Two new sub-TLVs are defined, which may be added into a Zone TLV in
   an LSP.  One is Zone IS Neighbor sub-TLV, or Zone ISN sub-TLV for
   short.  The other is Zone ES Neighbor sub-TLV, or Zone ESN sub-TLV
   for short.  A Zone ISN sub-TLV contains the information about a




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   number of Zone IS neighbors connected to a zone edge router.  It has
   the format below.

       0                   1                   2                   3
       0 1 2 3 4 5 6 7 8 9 0 1 2 3 4 5 6 7 8 9 0 1 2 3 4 5 6 7 8 9 0 1
      +-+-+-+-+-+-+-+-+-+-+-+-+-+-+-+-+-+-+-+-+-+-+-+-+-+-+-+-+-+-+-+-+
      |  Type (TBD)   |     Length    |DefaultMetric(i| DelayMetric(i)|
      +-+-+-+-+-+-+-+-+-+-+-+-+-+-+-+-+-+-+-+-+-+-+-+-+-+-+-+-+-+-+-+-+
      |ExpenseMetric(i| ErrorMetric(i)|        Neighbor ID(i)         |
      +-+-+-+-+-+-+-+-+-+-+-+-+-+-+-+-+                               +
      ~                                                               ~
      +-+-+-+-+-+-+-+-+-+-+-+-+-+-+-+-+-+-+-+-+-+-+-+-+-+-+-+-+-+-+-+-+

                        Figure 4: Zone ISN Sub TLV

   A Zone ISN Sub TLV has 1 byte of Type, 1 byte of Length of
   n*(IDLength + 4), which is followed by n tuples of Default Metric,
   Delay Metric, Expense Metric, Error Metric and Neighbor ID.

   A Zone ESN sub-TLV contains the information about a number of Zone ES
   neighbors connected to a zone edge node.  It has the format below.

       0                   1                   2                   3
       0 1 2 3 4 5 6 7 8 9 0 1 2 3 4 5 6 7 8 9 0 1 2 3 4 5 6 7 8 9 0 1
      +-+-+-+-+-+-+-+-+-+-+-+-+-+-+-+-+-+-+-+-+-+-+-+-+-+-+-+-+-+-+-+-+
      |  Type (TBD)   |     Length    |Default Metric |  DelayMetric  |
      +-+-+-+-+-+-+-+-+-+-+-+-+-+-+-+-+-+-+-+-+-+-+-+-+-+-+-+-+-+-+-+-+
      |Expense Metric |  Error Metric |        Neighbor ID(i)         |
      +-+-+-+-+-+-+-+-+-+-+-+-+-+-+-+-+                               +
      ~                                                               ~
      +-+-+-+-+-+-+-+-+-+-+-+-+-+-+-+-+-+-+-+-+-+-+-+-+-+-+-+-+-+-+-+-+

                        Figure 5: Zone ESN Sub TLV

4.2.1.2.  Updating LSPs for Zone

   A zone internal node adds a Zone TLV into its LSP after it receives
   an LSP containing a Zone TLV with T = 1 or a CLI command triggering
   zone information distribution for migration.  The TLV has a zone ID
   set to the ID of the zone and E bit in Flags set to 0 indicating zone
   internal node.  The node floods its LSP to its neighbors in the zone.

   When a node inside the zone receives an LSP containing a Zone TLV
   from a neighboring node in the zone, it stores the LSP and floods the
   LSP to the other neighboring nodes in the zone.

   For every zone edge node, it updates its LSP in three steps and
   floods the LSP to all its neighbors.



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   At first, the zone edge node adds a Zone TLV into its LSP after it
   receives an LSP containing a Zone TLV with T = 1 or a CLI command
   triggering zone information distribution for migration.  The TLV has
   a zone ID set to the ID of the zone, E bit in Flags set to 1
   indicating zone edge node and a Zone ISN Sub TLV.  The Sub TLV
   contains the information about the zone IS neighbors connected to the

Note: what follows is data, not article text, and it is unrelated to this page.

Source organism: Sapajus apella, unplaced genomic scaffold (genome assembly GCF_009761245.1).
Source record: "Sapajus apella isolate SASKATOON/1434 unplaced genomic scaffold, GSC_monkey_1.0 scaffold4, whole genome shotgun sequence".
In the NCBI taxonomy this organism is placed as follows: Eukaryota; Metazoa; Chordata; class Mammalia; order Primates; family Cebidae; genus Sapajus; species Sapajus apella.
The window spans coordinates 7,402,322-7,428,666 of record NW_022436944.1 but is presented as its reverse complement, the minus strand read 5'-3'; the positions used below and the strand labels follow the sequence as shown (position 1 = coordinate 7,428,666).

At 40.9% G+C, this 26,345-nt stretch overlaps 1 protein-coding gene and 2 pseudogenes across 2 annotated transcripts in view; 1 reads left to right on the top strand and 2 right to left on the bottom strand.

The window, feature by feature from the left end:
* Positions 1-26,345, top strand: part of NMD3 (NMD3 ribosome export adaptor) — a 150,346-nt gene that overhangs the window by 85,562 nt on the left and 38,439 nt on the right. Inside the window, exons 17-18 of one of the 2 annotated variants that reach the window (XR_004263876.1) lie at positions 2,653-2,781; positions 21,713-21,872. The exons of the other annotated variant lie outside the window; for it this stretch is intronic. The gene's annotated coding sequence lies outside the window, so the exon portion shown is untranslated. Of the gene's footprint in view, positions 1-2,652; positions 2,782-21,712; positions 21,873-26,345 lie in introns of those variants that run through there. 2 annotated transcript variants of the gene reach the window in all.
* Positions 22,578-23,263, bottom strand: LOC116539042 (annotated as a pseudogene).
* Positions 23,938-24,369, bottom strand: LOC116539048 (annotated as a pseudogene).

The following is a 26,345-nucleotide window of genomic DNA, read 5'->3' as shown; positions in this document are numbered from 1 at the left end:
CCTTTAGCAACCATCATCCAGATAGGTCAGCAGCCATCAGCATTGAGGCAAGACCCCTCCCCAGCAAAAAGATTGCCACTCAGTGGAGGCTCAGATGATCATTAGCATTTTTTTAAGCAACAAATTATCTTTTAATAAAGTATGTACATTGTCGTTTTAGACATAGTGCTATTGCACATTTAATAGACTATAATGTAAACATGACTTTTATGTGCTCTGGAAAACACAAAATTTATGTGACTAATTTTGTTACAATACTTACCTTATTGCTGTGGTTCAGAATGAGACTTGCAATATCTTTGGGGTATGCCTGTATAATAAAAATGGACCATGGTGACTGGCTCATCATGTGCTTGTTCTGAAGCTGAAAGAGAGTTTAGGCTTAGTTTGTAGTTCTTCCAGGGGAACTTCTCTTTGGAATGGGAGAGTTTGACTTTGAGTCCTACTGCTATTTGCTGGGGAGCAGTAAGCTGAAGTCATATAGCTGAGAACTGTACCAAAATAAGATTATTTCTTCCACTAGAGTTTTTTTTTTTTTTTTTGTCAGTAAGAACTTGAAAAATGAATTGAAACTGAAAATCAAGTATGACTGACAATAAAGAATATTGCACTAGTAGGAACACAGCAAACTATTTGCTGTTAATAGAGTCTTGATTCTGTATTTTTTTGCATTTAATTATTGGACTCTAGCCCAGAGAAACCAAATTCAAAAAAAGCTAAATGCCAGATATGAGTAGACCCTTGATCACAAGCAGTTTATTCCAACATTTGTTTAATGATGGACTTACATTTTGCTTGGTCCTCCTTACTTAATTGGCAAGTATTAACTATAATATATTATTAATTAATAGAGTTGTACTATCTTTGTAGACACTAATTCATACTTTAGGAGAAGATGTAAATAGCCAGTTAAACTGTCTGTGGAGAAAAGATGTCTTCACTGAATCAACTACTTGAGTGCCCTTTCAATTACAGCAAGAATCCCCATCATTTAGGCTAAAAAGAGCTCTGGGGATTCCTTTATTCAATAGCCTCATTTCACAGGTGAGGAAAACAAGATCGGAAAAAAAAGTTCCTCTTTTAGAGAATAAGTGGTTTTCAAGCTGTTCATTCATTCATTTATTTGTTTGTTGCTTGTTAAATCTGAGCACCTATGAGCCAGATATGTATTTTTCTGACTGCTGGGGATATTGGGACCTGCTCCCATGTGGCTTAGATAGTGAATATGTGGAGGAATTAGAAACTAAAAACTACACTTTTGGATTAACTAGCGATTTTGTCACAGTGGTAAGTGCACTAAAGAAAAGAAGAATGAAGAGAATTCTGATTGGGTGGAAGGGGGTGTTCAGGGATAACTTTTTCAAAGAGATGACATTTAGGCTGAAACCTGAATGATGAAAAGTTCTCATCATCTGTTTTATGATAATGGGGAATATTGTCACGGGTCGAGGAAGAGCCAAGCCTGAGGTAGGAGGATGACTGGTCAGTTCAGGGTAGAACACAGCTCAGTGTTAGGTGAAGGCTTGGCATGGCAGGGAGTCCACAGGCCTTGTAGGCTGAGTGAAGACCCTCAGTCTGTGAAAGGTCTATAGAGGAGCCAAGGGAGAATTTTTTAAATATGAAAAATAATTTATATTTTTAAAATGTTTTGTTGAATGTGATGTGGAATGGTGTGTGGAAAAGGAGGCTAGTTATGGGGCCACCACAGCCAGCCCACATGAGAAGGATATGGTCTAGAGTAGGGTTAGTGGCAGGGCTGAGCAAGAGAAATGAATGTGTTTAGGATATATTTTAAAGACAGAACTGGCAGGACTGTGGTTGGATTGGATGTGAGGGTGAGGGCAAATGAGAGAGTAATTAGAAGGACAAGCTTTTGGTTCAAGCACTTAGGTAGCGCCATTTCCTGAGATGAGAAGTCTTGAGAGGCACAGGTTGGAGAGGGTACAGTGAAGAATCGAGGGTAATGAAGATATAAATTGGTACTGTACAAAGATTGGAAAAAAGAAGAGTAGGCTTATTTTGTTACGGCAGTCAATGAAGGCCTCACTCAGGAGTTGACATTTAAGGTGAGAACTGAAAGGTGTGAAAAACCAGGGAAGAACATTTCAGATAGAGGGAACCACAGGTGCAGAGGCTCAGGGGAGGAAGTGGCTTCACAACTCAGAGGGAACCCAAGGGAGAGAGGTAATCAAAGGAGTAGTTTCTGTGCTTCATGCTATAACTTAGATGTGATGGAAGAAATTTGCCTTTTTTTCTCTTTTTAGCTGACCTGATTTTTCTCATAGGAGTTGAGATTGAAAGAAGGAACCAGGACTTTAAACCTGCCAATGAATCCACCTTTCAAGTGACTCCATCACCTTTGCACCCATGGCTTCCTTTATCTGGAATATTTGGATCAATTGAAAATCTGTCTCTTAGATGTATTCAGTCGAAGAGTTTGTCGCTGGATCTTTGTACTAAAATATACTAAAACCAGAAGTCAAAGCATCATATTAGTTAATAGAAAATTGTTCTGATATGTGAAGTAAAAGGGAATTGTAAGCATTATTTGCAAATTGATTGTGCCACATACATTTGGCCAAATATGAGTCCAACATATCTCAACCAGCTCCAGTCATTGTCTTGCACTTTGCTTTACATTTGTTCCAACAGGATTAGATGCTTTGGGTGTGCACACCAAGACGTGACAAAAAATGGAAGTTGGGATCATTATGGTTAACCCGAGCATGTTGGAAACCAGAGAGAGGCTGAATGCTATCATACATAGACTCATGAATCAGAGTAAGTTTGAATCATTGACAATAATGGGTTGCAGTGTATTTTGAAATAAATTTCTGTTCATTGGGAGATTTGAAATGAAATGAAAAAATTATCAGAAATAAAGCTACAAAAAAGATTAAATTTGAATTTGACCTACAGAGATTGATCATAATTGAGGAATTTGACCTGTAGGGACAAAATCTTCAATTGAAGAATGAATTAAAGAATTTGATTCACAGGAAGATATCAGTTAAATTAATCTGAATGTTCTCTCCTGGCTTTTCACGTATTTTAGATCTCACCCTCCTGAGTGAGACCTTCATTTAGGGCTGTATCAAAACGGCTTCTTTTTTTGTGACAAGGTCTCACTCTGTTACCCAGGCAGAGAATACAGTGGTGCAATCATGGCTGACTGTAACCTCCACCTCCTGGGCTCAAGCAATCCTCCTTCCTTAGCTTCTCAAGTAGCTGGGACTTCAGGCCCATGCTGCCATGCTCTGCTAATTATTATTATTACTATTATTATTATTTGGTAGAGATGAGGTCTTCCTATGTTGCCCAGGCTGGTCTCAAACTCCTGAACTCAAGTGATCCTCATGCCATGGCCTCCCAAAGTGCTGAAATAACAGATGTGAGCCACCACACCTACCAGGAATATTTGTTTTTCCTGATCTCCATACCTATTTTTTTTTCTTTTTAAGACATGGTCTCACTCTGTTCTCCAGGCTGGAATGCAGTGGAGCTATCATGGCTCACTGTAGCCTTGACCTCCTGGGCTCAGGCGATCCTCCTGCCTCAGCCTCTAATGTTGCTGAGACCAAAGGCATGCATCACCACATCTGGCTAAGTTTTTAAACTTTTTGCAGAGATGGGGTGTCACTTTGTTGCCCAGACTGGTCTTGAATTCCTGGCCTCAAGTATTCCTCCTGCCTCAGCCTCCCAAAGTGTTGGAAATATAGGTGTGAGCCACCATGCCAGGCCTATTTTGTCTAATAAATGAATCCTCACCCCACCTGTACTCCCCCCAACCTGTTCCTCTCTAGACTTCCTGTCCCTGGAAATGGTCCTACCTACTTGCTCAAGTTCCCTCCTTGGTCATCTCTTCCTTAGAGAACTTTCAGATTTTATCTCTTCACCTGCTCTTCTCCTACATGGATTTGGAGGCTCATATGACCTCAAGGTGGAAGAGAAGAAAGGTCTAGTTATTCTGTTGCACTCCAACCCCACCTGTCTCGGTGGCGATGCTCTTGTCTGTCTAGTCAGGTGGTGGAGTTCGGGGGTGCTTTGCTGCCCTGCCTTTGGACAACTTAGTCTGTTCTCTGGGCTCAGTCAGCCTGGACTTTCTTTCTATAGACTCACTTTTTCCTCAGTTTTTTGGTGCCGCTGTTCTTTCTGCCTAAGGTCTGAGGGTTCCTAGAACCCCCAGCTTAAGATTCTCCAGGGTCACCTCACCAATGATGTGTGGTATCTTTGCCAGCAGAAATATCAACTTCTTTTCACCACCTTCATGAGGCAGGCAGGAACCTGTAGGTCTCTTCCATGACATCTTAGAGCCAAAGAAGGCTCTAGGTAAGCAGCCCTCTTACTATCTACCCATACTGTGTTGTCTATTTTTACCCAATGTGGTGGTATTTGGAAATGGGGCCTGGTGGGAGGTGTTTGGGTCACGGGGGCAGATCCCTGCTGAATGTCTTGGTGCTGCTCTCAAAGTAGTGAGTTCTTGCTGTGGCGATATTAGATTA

zone edge node.  In addition, the TLV may has a Zone ESN Sub TLV
   comprising the information about the zone end systems connected to
   the zone edge node.

   Secondly, it adds each of the other zone edge nodes as an IS neighbor
   into the Intermediate System Neighbors TLV in the LSP after it
   receives an LSP containing a Zone TLV with M = 1 or a CLI command
   activating migration zone to an abstracted entity.  The metric to the
   neighbor is the metric of the shortest path to the edge node within
   the zone.

   In addition, it adds a Prefix Neighbors TLV into its LSP.  The TLV
   contains a number of address prefixes in the zone to be reachable
   from outside of the zone.

   And then it removes the IS neighbors corresponding to the IS
   neighbors in the Zone TLV (i.e., in the Zone ISN sub TLV) from
   Intermediate System Neighbors TLV in the LSP, and the ES neighbors
   corresponding to the ES neighbors in the Zone TLV (i.e., in the Zone
   ESN sub TLV) from End System Neighbors TLV in the LSP.  This SHOULD
   be done after it receives the LSPs for virtualizing zone from the
   other zone edges for a given time.

4.3.  Advertisement of LSs

   LSs can be divided into a couple of classes according to their
   Advertisements.  The first class of LSs is advertised within a zone.
   The second is advertised through a zone.

4.3.1.  Advertisement of LSs within Zone

   Any LS about a link state in a zone is advertised only within the
   zone.  It is not advertised to any router outside of the zone.  For
   example, a router LS generated for a zone internal router is
   advertised only within the zone.

   Any network LS generated for a broadcast network in a zone is
   advertised only within the zone.  It is not advertised outside of the
   zone.

   After migrating to zone as a single pseudo node or edges full mess,
   every zone edge MUST NOT advertise any LS belonging to the zone or



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   any information in a LS belonging to the zone to any node outside of
   the zone.  The zone edge determines whether an LS is about a zone
   internal link state by checking if the advertising router of the LS
   is a zone internal router.